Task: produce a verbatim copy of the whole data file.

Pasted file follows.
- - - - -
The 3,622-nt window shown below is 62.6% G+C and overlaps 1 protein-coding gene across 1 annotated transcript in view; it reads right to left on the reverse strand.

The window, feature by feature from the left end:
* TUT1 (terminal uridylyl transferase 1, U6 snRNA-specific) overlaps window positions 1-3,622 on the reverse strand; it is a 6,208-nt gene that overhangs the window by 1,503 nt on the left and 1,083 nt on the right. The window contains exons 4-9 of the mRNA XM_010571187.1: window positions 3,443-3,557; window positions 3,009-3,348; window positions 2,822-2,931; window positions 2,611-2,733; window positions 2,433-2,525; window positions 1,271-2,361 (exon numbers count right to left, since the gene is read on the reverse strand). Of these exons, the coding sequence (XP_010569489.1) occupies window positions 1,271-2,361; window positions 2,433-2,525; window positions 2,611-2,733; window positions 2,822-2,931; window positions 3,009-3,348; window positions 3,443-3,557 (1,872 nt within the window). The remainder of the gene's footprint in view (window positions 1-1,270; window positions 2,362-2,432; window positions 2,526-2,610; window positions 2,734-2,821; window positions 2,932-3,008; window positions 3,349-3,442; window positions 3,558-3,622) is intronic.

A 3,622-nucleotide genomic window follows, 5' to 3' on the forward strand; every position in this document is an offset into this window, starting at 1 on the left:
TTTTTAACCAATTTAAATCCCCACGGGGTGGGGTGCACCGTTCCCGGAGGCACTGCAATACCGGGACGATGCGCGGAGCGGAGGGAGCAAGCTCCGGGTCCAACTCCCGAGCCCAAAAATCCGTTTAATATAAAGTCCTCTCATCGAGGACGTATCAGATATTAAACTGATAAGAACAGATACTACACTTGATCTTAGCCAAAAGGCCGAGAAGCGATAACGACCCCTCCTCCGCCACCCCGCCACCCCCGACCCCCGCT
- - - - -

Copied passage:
The 3,622-nt window shown below is 62.6% G+C and overlaps 1 protein-coding gene across 1 annotated transcript in view; it reads right to left on the reverse strand.

The window, feature by feature from the left end:
* TUT1 (terminal uridylyl transferase 1, U6 snRNA-specific) overlaps window positions 1-3,622 on the reverse strand; it is a 6,208-nt gene that overhangs the window by 1,503 nt on the left and 1,083 nt on the right. The window contains exons 4-9 of the mRNA XM_010571187.1: window positions 3,443-3,557; window positions 3,009-3,348; window positions 2,822-2,931; window positions 2,611-2,733; window positions 2,433-2,525; window positions 1,271-2,361 (exon numbers count right to left, since the gene is read on the reverse strand). Of these exons, the coding sequence (XP_010569489.1) occupies window positions 1,271-2,361; window positions 2,433-2,525; window positions 2,611-2,733; window positions 2,822-2,931; window positions 3,009-3,348; window positions 3,443-3,557 (1,872 nt within the window). The remainder of the gene's footprint in view (window positions 1-1,270; window positions 2,362-2,432; window positions 2,526-2,610; window positions 2,734-2,821; window positions 2,932-3,008; window positions 3,349-3,442; window positions 3,558-3,622) is intronic.

A 3,622-nucleotide genomic window follows, 5' to 3' on the forward strand; every position in this document is an offset into this window, starting at 1 on the left:
TTTTTAACCAATTTAAATCCCCACGGGGTGGGGTGCACCGTTCCCGGAGGCACTGCAATACCGGGACGATGCGCGGAGCGGAGGGAGCAAGCTCCGGGTCCAACTCCCGAGCCCAAAAATCCGTTTAATATAAAGTCCTCTCATCGAGGACGTATCAGATATTAAACTGATAAGAACAGATACTACACTTGATCTTAGCCAAAAGGCCGAGAAGCGATAACGACCCCTCCTCCGCCACCCCGCCACCCCCGACCCCCGCT